We’ve become used to balancing this issue: the tradeoffs we’re willing to make between liberty and safety. How much are we willing to give up in order to have a safe country? And have we given up too much already?

To answer this question honestly, we first have to understand what exactly we’re giving up.

First, let’s look at the specific ways Section 702 has proved problematic. It’s important to note there are basically two types of surveillance covered under the bill. (You can look up the full verbiage here.) The first part is the stuff I mentioned above: preventing attacks. This includes “sabotage, international terrorism, or the international proliferation of weapons of mass destruction by a foreign power.” It also covers espionage by a foreign power.

The second part covers “conduct of foreign affairs.” This is a super broad phrase that allows us to monitor the communications of and about not only hostile actors, but people such as diplomats, other attaches, and even businesspeople. Probably the most famous example of this clause was the Obama administration’s tapping of Angela Merkel’s cellphone. Germany opened a probe into the tap, but dropped it a couple years later, partly on the basis that Germany claimed the NSA wouldn’t give them enough evidence to pursue it seriously. (Shocker.)

Edward Snowden’s infamous leaks about the program in 2013, augmented since then by a steady stream) of disclosures, revealed the NSA used Section 702 to collect an uncountable amount of communications involving U.S. persons. For some numbers, the NSA has said that in recent years it has monitored consistently about 90,000 targets annually.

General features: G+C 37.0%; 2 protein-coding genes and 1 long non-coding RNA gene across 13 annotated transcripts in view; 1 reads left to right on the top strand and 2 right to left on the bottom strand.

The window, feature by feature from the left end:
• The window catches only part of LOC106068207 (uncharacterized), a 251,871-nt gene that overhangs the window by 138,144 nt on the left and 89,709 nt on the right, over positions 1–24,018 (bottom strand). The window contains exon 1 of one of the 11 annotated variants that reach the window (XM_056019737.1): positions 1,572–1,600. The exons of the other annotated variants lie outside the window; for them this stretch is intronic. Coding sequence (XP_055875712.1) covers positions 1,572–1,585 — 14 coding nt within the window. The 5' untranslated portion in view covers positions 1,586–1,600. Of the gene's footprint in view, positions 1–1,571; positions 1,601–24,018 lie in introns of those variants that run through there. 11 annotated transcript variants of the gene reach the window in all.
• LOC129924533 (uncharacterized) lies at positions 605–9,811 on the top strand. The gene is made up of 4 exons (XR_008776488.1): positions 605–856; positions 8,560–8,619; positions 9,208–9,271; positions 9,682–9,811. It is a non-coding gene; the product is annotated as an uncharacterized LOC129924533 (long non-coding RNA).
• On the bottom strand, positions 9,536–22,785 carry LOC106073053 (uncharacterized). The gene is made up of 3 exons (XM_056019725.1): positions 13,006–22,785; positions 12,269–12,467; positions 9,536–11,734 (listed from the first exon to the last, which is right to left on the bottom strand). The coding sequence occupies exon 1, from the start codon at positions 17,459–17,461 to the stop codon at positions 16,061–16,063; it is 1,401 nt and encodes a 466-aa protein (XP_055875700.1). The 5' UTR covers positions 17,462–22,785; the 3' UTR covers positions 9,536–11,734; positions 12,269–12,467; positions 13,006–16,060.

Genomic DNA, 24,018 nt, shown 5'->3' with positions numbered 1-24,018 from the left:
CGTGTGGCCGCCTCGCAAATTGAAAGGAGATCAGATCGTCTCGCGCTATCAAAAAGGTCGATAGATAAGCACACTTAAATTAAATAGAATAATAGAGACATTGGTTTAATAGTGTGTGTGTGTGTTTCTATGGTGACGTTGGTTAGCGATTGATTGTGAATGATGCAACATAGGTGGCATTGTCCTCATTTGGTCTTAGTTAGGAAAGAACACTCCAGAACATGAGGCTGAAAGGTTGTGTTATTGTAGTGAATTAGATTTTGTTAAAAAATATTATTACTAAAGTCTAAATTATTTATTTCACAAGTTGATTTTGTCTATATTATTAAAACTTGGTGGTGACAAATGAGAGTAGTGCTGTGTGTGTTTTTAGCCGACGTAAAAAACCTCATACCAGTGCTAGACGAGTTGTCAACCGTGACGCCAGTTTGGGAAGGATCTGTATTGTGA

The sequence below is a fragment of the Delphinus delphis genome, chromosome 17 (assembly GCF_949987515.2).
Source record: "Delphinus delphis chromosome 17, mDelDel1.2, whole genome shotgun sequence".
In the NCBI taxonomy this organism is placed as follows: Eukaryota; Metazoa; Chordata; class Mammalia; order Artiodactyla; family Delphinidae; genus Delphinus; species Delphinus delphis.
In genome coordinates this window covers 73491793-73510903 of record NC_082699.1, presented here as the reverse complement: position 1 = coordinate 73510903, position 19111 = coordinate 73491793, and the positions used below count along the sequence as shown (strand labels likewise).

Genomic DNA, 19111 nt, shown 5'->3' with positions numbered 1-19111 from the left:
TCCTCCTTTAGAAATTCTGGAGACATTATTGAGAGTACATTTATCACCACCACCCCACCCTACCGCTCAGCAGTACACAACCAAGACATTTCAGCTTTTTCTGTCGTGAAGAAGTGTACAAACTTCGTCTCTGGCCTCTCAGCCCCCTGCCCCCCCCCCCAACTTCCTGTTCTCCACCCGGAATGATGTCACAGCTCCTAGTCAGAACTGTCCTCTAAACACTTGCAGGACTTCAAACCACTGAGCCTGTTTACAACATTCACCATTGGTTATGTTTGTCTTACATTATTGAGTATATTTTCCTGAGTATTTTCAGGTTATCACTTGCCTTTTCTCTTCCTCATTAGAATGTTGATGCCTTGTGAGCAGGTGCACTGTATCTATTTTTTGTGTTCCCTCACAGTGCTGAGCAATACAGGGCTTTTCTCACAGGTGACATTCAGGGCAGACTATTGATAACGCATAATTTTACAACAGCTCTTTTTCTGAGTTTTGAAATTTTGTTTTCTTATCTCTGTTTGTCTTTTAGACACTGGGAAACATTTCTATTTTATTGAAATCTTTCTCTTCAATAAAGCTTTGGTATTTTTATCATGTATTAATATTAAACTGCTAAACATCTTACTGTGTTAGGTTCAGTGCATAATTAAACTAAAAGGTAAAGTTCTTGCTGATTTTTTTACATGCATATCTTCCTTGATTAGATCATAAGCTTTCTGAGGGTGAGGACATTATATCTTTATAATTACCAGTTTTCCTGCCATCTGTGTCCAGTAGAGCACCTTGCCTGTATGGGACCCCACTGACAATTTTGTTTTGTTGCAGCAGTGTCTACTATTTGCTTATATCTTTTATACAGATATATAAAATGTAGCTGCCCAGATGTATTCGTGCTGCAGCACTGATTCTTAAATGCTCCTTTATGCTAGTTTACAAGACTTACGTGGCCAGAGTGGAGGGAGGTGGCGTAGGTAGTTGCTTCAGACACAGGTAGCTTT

Then there’s the collection of what’s called “abouts communications.” This clause allowed intelligence agencies to gather and search not only communications sent between targets of a FISA warrant (non-U.S. persons), but also communications that contain information “about” a target, facility, place, etc, that is subject to the warrant. This opens up the collection of communications between two people who aren’t even targets named in the warrant. It also increases the likelihood we collect communications between otherwise innocent U.S. citizens.

The practice of “abouts” collection got shut down after Congressional hearings in spring 2016, because, frankly, it’s pretty insane. That doesn’t stop the collection on U.S. citizens, though. After all, we know there were FISA warrants on Paul Manafort and Carter Page. So I give you: Incidental collection.

“Incidental” Collection

That second part of the Section 702 definition gets really broad. The authority it implies opens many paths for many law enforcement agencies to collect the communications not just of foreign nationals, as it says it was intended, but also of U.S. citizens.

For a familiar concrete example, this explains how U.S. intelligence agencies would have been able to surveil or monitor communications between members of the Trump campaign and Russian agents, even without executing any warrants or wiretaps on campaign officials. After all, if anyone communicates with a Russian under surveillance, that communication is, obviously, collected. That means that U.S. citizens not named as a target of a FISA warrant, but who are communicating about matters of national security with a Russian target, can have those communications swept up. It’s called “incidental collection,” and you can imagine why it’s collected.